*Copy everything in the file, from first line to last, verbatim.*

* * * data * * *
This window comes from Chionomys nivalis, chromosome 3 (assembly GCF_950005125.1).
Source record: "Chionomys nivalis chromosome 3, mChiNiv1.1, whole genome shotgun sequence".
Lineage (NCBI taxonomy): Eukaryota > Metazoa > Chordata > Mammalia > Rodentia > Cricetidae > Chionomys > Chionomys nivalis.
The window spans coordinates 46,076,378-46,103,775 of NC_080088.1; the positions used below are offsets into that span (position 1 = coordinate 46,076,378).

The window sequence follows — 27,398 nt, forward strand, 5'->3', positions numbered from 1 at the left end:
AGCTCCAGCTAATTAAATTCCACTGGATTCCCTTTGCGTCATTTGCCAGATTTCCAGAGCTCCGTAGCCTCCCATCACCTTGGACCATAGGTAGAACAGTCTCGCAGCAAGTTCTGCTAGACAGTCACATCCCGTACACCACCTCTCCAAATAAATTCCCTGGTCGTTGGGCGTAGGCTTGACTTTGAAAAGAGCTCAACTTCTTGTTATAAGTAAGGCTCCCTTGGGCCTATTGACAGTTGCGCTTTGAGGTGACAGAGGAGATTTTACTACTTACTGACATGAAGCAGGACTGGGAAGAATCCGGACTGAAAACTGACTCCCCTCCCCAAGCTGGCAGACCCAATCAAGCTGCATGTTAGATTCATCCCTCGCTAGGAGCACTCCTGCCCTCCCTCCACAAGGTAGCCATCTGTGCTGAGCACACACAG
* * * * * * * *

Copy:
This window comes from Chionomys nivalis, chromosome 3 (assembly GCF_950005125.1).
Source record: "Chionomys nivalis chromosome 3, mChiNiv1.1, whole genome shotgun sequence".
Lineage (NCBI taxonomy): Eukaryota > Metazoa > Chordata > Mammalia > Rodentia > Cricetidae > Chionomys > Chionomys nivalis.
The window spans coordinates 46,076,378-46,103,775 of NC_080088.1; the positions used below are offsets into that span (position 1 = coordinate 46,076,378).

The window sequence follows — 27,398 nt, forward strand, 5'->3', positions numbered from 1 at the left end:
AGCTCCAGCTAATTAAATTCCACTGGATTCCCTTTGCGTCATTTGCCAGATTTCCAGAGCTCCGTAGCCTCCCATCACCTTGGACCATAGGTAGAACAGTCTCGCAGCAAGTTCTGCTAGACAGTCACATCCCGTACACCACCTCTCCAAATAAATTCCCTGGTCGTTGGGCGTAGGCTTGACTTTGAAAAGAGCTCAACTTCTTGTTATAAGTAAGGCTCCCTTGGGCCTATTGACAGTTGCGCTTTGAGGTGACAGAGGAGATTTTACTACTTACTGACATGAAGCAGGACTGGGAAGAATCCGGACTGAAAACTGACTCCCCTCCCCAAGCTGGCAGACCCAATCAAGCTGCATGTTAGATTCATCCCTCGCTAGGAGCACTCCTGCCCTCCCTCCACAAGGTAGCCATCTGTGCTGAGCACACACAG